Enter your mobile number or email address below and we'll send you a link to download the free Kindle App. Then you can start reading Kindle books on your smartphone, tablet, or computer - no Kindle device required.
To get the free app, enter your mobile phone number.
Other Sellers on Amazon
+ $3.99 shipping
+ Free Shipping
+ $3.90 shipping
Even Dogs in the Wild (A Rebus Novel) Hardcover – 2015
|New from||Used from|
The Amazon Book Review
Author interviews, book reviews, editors picks, and more. Read it now
Frequently bought together
Customers who bought this item also bought
Praise for EVEN DOGS IN THE WILD:
A "twisty, darkly topical, and immaculately executed tale of Edinburgh's underbelly."―The Guardian
"It is sensational...this story truly sings."―Vick Mickunas, Dayton Daily News
"Rankin is a past master of atmospheric, dark crime fiction, and in Even Dogs in the Wild, his 31st book, he's in top form."―Collette Bancroft, Tampa Bay Times
"As always, Rankin delivers some fascinating procedural details, but the heart of the book--and its main appeal to crime-fiction readers--lies in the evolving personal relationships between the three cops and one bad guy. The switching of roles between Rebus and Clark continues to intrigue, but even better is the transformation of Fox from a behind-the-scenes guy...into a real cop working the mean streets."―Booklist
"It's always intriguing to follow Rebus around the city and country he loves, and for those who have followed his long career the pleasures are even richer."―Michele Ross, The Cleveland Plain Dealer
"Rankin's procedurals are strong, well-constructed, page-turning mysteries, and his latest is no exception."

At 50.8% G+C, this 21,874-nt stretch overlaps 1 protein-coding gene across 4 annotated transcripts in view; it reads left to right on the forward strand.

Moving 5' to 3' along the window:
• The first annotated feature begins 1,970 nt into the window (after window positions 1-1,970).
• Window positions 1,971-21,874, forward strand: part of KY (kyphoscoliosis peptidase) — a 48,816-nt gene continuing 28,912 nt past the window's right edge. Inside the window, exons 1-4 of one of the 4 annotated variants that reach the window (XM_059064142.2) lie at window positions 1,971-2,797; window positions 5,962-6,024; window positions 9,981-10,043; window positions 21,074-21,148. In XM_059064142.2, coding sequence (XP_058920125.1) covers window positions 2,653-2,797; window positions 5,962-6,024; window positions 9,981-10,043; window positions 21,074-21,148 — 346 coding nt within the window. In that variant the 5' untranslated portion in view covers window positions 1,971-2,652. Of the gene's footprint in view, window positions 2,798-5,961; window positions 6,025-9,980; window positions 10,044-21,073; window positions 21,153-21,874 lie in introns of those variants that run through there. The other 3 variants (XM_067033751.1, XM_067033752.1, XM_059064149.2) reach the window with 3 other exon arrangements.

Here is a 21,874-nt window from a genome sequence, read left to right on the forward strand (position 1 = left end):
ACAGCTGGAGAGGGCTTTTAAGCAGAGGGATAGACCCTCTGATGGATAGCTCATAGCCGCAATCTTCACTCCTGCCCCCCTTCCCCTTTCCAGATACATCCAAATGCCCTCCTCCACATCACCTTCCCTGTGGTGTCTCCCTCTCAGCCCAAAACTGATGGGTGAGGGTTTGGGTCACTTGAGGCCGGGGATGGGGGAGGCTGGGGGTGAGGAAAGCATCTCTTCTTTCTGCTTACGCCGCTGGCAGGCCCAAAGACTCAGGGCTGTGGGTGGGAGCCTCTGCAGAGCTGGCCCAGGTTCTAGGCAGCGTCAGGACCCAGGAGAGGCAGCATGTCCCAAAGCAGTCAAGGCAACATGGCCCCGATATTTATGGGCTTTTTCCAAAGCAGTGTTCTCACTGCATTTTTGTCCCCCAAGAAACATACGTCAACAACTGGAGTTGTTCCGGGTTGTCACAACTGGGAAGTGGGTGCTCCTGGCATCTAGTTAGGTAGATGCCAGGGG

―San Francisco Chronicle --This text refers to an out of print or unavailable edition of this title.
About the Author
Top customer reviews
There was a problem filtering reviews right now. Please try again later.
Ian Rankin did a splendid job - again. He really is the master of atmosphere and dialogue. A must read.
What's more, Rankin brought the contrasting characters of Rebus and Fox together. If he is planning to phase Rebus out, Fox is ready to take his place... Very canny indeed.
In this novel Rebus's mentee, DI Siobhan Clarke, is on the move, she loves her job as much as Rebus did, and she is almost as good as Rebus. A murder of a Lord Advocate, a chief legal officer in the government, occurs, and Siobhan has found a note that implicates someone unknown. Clarke is working qwith another friend we know DI Malcom Fox. Clarke and Fox have formed a friendship, and my thought is that during the next couple of books, Clarke and Fox play footsie.
Fox is assigned to work with a new undercover police group who are following known criminals in the area. This group plays fast and loose, and Fox has difficulty with their actions. At the same time, Clarke calls Rebus to see if he can intervene with his old adversary Big Ger Cafferty. Cafferty has had his home broken into and his life is in danger. Rebus becomes a consultant, and this is the most unbelievable part of this novel. What police department brings in a retired detective who broke most of the rules. Well, a department that needs someone who knows all the criminal elements.